Yes, some pixie dust would be nice. And, as the others mention, it will be interesting to see how companies who know the economy is slowing respond and if Wall Street gives them some leeway in how numbers shake out the next few quarters.


  5. Taimoor Zubar
    November 14, 2011

    Interesting article, Jennifer. Any idea how other electronic giants (particularly the ones in Europe) are doing in terms of profits and growth? Comparing the performance with them will give a better idea of how Siemens is really doing.

  6. jbond
    November 14, 2011

    It is great news that Siemens has been growing, and not exactly surprising that they are expecting a slowdown. The good news is that they are focusing on some emerging markets, and this should help the company grow for the long term.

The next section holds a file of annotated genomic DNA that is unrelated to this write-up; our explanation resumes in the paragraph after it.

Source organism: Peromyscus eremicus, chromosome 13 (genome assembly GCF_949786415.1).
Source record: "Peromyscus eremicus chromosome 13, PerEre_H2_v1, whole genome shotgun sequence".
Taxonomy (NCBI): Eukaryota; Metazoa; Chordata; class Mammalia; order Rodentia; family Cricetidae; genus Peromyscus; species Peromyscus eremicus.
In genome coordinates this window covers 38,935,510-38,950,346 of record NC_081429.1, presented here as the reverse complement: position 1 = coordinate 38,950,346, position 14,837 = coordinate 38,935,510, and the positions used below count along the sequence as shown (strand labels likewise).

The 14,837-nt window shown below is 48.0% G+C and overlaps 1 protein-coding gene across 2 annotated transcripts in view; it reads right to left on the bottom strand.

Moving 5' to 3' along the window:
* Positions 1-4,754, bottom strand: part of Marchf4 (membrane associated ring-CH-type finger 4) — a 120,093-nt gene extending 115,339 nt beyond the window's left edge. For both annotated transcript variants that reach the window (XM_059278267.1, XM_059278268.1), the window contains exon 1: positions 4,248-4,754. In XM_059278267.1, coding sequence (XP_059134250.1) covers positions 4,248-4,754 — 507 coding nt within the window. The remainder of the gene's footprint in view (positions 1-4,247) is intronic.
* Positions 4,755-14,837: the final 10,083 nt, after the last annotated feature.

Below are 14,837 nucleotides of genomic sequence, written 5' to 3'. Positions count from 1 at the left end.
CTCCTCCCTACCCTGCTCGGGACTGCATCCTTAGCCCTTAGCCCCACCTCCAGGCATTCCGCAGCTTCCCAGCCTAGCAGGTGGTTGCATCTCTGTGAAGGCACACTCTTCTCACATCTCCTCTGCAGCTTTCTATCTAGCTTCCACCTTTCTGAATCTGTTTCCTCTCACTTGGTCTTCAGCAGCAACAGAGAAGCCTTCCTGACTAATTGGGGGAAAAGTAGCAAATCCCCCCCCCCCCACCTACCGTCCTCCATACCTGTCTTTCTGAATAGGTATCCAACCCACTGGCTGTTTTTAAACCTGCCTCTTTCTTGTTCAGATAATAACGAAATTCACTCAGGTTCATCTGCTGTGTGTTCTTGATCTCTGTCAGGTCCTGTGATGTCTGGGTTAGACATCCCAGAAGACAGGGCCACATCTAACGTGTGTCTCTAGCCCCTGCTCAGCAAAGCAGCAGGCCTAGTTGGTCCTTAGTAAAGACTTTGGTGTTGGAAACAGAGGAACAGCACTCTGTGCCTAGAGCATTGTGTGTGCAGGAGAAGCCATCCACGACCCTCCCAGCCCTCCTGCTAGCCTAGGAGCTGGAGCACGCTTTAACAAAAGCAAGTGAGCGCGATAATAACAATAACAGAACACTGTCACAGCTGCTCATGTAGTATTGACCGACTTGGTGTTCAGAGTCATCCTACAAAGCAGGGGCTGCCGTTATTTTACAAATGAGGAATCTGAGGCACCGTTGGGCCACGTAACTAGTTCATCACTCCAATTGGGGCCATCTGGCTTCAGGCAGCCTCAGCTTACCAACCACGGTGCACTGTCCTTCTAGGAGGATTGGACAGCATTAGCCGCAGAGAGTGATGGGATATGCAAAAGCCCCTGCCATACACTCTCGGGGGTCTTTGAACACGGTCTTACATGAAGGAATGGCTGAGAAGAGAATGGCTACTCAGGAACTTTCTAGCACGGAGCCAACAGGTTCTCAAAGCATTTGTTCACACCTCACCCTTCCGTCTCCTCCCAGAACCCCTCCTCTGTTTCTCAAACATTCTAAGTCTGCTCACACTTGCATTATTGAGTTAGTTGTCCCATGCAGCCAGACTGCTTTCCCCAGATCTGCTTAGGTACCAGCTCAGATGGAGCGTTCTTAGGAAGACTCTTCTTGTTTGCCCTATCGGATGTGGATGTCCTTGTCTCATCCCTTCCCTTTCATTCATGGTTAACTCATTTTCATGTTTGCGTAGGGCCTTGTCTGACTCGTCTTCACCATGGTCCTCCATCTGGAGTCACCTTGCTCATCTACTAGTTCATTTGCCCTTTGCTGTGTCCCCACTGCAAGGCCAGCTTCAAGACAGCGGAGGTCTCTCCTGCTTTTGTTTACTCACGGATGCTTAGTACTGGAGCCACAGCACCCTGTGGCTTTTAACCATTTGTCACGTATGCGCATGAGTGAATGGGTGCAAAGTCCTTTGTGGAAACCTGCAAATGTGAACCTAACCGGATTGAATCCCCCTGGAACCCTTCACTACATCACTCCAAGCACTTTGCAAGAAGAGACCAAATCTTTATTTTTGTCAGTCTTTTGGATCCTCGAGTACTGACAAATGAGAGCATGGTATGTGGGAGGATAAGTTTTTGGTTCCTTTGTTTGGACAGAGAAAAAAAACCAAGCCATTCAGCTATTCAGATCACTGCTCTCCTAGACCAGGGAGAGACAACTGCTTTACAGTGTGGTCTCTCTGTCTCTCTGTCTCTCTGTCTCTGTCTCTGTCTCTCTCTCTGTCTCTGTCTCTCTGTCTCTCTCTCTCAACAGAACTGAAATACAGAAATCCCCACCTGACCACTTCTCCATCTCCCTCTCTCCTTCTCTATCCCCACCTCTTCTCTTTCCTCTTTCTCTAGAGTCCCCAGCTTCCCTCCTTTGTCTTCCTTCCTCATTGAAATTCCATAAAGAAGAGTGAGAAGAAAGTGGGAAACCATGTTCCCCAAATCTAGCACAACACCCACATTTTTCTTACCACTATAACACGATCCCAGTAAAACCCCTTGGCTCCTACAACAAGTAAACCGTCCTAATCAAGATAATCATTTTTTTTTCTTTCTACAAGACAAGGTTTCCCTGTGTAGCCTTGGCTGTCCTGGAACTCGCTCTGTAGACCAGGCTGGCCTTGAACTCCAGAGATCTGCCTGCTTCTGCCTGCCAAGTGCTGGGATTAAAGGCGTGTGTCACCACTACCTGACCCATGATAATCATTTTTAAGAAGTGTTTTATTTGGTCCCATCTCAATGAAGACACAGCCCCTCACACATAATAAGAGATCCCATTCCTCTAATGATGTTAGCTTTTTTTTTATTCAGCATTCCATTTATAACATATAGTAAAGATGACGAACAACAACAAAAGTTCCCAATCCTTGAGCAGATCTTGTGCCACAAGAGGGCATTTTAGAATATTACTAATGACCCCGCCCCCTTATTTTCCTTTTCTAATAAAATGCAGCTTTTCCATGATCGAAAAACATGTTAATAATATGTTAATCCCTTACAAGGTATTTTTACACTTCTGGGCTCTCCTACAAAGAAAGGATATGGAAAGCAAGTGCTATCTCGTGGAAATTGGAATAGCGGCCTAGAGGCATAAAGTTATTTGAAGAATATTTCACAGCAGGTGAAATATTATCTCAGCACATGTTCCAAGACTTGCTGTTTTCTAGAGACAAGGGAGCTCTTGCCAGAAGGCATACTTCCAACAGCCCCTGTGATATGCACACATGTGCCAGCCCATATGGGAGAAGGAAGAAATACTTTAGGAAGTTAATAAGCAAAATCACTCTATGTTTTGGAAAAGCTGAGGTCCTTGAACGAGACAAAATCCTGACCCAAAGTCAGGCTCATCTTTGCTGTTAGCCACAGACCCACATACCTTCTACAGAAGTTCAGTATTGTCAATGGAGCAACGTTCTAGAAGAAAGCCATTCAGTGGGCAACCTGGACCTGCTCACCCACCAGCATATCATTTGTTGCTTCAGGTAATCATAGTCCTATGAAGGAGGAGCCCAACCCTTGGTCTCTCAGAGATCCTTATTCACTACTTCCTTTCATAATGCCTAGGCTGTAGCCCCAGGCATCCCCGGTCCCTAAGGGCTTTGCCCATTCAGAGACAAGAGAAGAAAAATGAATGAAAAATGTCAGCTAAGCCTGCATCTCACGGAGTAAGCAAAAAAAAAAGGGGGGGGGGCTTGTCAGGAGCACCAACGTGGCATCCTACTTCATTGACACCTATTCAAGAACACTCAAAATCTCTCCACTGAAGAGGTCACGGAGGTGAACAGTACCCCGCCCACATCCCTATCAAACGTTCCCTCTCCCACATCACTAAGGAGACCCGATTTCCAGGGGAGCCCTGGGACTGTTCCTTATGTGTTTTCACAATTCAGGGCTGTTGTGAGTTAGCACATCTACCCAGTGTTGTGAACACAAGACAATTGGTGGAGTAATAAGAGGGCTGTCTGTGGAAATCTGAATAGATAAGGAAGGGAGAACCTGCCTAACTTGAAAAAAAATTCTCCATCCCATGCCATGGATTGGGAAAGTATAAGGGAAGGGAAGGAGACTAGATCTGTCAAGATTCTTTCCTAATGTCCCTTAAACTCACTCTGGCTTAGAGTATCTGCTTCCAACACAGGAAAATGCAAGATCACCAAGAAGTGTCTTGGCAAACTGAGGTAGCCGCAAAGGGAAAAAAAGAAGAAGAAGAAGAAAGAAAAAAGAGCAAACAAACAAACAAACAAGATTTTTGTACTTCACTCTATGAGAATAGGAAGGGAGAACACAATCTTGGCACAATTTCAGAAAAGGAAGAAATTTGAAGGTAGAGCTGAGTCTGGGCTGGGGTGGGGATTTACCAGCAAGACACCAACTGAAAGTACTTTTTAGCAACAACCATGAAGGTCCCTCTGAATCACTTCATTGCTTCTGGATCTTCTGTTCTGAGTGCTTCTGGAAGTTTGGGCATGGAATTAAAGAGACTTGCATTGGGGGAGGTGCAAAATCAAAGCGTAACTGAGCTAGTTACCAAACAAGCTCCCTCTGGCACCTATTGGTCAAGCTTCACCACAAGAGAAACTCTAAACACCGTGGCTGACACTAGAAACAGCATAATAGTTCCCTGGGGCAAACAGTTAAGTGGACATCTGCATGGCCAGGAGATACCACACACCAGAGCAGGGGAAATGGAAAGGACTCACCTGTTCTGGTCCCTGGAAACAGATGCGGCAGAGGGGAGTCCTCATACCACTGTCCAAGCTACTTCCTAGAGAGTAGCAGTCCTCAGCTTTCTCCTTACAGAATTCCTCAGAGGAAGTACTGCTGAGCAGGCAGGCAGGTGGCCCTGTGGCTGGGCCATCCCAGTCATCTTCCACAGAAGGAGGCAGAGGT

7. Mr. Roques
    November 14, 2011

    Great news from Siemens, and I guess it also has to do how Germany is doing, the EuroZone is going to pieces (Greece, Italy… and other to follow?) but Germany has been growing. Lets hope that it can continue to grow.

  8. Jennifer Baljko
    November 15, 2011

    Hi. Here's a quick  recap of how a few other European companies are faring.


    ST reported earnings a few weeks back:

    And Infineon announces results tomorrow, which I'll post here as well.

  9. Himanshugupta
    November 15, 2011

    Hi Jennifer, increasing RnD by 500Million is really a lot. In which areas is Siemens spending apart from gas turbine? I read a report on The Economist that the emerging nations are the most enery hungry and potential targets of the energy related investments.

  10. bolaji ojo
    November 15, 2011

    @Himanshugupta, Siemens is a big company with almost $100 billion in annual revenue so the increase in its R&D budget isn't as huge as it sounds. However, you are right to wonder what the company wants to spend the money on and I agree energy will be a major part.